History and museums
The Oratory stands to the north of Liverpool Cathedral in Merseyside, England. It was originally the mortuary chapel to St James Cemetery, and houses a collection of 19th-century sculpture and important funeral monuments as part of the Walker Art Gallery. It is recorded in the National Heritage List for England as a designated Grade I listed building.
The Oratory was built in 1829, and used for funeral services before burials in the adjacent cemetery. It was designed by John Foster. When the cemetery closed, the building fell into disuse. In 1986 it came under the care of National Museums Liverpool, and is used to contain a collection of sculpture and statues.
The building is in the form of a Greek Doric temple. At each end is a portico with six columns. There are no windows and the building is lit from above. Inside, a coffered ceiling is supported by Ionic columns. Pollard and Pevsner consider this to be Foster's best surviving building. On 28 June 1952 it was designated as a Grade I listed building. In the National Heritage List for England it is described as "one of the purest monuments of the Greek Revival in England". Around the Oratory are cast iron railings and gate piers that have been listed at Grade II.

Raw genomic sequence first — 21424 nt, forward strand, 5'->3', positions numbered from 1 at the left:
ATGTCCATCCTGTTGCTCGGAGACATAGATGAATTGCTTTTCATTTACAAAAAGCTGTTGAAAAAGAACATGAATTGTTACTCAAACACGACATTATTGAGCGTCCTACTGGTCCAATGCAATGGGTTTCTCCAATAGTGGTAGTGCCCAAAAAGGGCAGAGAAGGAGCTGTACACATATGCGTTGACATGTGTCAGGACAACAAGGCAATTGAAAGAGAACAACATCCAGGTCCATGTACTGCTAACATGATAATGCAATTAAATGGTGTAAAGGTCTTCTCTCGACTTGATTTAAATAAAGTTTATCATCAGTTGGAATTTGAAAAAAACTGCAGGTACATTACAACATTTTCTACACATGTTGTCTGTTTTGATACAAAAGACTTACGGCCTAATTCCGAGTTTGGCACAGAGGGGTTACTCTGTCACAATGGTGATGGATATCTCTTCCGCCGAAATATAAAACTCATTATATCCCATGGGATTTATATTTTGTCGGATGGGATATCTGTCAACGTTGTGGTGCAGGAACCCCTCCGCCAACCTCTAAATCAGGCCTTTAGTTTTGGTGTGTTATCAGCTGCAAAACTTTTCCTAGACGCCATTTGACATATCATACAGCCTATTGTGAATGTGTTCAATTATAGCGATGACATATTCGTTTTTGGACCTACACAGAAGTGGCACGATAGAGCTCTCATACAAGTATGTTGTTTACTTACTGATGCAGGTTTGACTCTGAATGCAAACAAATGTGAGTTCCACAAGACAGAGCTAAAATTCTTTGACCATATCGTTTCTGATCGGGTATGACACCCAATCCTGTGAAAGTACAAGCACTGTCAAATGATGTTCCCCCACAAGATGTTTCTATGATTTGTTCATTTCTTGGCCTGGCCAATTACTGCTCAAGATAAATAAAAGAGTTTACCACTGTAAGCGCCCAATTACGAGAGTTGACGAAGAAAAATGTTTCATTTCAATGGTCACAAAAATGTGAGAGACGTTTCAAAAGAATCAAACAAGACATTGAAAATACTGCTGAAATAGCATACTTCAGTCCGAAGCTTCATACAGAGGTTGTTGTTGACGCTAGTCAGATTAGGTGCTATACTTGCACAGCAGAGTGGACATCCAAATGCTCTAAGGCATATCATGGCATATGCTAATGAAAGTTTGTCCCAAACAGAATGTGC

Inside the building is a collection of monuments, mainly Neoclassical reliefs, many of which were brought here from demolished buildings in the 1980s. These include a monument dated 1834 to the Nicholson family by Francis Chantrey, one to William Earle, who died in 1839, by John Gibson, to Dr William Stevenson, who died in 1853, by J. A. P. Macbride, to William Hammerton, who died in 1832, by Gibson, to William Ewart, who died in 1823, by Joseph Gott, to Emily Robinson, who died in 1829, by Gibson, and to Agnes Jones, who died in 1868, by Pietro Tenerani. There is also a statue of William Huskisson by Gibson that was formerly in the Custom House.